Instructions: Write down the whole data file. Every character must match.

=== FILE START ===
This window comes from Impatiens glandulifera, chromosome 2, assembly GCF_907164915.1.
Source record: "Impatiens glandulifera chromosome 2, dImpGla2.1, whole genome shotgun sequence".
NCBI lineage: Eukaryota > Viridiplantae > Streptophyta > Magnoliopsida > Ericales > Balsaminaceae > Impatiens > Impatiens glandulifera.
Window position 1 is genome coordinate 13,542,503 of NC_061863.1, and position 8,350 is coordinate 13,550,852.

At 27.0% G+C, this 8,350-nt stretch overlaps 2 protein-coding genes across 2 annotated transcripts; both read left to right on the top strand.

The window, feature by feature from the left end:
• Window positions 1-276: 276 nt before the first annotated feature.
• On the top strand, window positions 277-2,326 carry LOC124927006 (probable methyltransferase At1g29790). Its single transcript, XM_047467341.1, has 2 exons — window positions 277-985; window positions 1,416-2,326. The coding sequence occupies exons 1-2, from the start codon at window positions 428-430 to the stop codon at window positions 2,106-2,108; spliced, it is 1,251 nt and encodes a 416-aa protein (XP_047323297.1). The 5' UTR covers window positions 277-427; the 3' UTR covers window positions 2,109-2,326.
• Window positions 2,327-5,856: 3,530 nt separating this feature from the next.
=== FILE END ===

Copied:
This window comes from Impatiens glandulifera, chromosome 2, assembly GCF_907164915.1.
Source record: "Impatiens glandulifera chromosome 2, dImpGla2.1, whole genome shotgun sequence".
NCBI lineage: Eukaryota > Viridiplantae > Streptophyta > Magnoliopsida > Ericales > Balsaminaceae > Impatiens > Impatiens glandulifera.
Window position 1 is genome coordinate 13,542,503 of NC_061863.1, and position 8,350 is coordinate 13,550,852.

At 27.0% G+C, this 8,350-nt stretch overlaps 2 protein-coding genes across 2 annotated transcripts; both read left to right on the top strand.

The window, feature by feature from the left end:
• Window positions 1-276: 276 nt before the first annotated feature.
• On the top strand, window positions 277-2,326 carry LOC124927006 (probable methyltransferase At1g29790). Its single transcript, XM_047467341.1, has 2 exons — window positions 277-985; window positions 1,416-2,326. The coding sequence occupies exons 1-2, from the start codon at window positions 428-430 to the stop codon at window positions 2,106-2,108; spliced, it is 1,251 nt and encodes a 416-aa protein (XP_047323297.1). The 5' UTR covers window positions 277-427; the 3' UTR covers window positions 2,109-2,326.
• Window positions 2,327-5,856: 3,530 nt separating this feature from the next.